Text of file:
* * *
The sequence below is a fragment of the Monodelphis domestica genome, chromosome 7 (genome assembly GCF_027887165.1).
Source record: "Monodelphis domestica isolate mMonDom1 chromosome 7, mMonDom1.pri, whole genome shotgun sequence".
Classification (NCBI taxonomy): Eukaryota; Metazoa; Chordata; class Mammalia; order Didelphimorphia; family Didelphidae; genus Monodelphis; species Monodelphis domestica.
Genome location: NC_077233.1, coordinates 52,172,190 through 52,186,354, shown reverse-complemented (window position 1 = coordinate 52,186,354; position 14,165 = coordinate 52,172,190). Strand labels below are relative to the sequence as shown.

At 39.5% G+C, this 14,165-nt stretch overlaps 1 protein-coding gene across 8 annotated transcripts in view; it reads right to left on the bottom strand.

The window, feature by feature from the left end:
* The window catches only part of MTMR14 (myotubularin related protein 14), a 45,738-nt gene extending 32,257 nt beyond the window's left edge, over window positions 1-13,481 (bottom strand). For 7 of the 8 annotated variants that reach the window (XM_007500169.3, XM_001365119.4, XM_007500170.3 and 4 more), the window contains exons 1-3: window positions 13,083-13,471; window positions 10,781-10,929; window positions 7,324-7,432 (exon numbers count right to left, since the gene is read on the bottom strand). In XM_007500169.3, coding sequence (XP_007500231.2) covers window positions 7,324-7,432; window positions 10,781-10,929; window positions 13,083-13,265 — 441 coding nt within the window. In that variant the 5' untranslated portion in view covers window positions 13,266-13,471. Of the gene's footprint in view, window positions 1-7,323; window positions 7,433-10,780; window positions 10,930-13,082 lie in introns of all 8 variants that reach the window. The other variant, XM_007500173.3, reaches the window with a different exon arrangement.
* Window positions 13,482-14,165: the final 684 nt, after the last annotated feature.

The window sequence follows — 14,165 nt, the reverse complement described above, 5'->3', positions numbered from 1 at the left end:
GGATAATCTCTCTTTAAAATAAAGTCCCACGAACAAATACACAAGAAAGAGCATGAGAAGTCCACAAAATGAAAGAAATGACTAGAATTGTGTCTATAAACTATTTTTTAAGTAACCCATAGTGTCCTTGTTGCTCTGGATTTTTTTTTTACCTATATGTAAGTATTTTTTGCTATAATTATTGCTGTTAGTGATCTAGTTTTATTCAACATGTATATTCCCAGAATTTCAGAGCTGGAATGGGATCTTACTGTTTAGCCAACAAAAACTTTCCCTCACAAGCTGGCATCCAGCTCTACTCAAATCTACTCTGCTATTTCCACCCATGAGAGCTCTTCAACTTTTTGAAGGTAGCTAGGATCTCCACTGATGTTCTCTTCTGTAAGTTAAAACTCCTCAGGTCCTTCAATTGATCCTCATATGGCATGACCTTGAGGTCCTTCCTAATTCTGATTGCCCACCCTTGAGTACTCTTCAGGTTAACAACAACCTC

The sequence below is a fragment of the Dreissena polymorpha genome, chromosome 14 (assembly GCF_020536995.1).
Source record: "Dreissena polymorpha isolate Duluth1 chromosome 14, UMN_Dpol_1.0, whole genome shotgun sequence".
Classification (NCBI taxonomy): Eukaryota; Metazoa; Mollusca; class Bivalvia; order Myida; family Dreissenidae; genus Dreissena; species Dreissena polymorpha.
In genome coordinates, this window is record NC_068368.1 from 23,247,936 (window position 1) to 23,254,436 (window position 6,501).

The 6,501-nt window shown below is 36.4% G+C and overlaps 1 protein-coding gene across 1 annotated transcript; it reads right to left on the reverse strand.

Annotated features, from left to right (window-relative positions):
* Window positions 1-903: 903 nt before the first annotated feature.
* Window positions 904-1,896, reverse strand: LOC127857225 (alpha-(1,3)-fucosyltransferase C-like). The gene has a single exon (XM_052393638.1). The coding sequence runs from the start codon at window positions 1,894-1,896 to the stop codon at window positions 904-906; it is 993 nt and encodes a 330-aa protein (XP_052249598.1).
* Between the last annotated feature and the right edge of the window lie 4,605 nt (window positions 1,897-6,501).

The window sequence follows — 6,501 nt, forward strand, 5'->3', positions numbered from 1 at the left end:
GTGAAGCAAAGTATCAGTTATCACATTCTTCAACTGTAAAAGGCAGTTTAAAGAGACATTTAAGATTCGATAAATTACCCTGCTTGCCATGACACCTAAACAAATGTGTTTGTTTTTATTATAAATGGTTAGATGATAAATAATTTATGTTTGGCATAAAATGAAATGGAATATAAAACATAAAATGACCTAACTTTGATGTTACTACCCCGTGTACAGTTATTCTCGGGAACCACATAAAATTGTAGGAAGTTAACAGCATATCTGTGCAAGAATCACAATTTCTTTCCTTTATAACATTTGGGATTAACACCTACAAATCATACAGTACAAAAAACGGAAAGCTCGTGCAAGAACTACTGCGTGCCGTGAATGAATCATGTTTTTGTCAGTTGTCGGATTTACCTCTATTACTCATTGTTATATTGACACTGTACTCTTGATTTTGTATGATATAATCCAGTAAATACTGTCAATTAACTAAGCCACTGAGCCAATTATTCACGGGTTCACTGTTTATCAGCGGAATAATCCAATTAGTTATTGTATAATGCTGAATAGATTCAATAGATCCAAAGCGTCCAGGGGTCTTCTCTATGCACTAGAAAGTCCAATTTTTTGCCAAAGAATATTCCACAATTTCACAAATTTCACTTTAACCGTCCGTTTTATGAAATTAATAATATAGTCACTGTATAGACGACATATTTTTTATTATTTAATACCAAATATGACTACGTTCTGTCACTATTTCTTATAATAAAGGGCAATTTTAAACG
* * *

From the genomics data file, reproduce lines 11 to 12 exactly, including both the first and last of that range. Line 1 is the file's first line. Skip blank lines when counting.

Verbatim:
The sequence below is a fragment of the Dreissena polymorpha genome, chromosome 14 (assembly GCF_020536995.1).
Source record: "Dreissena polymorpha isolate Duluth1 chromosome 14, UMN_Dpol_1.0, whole genome shotgun sequence".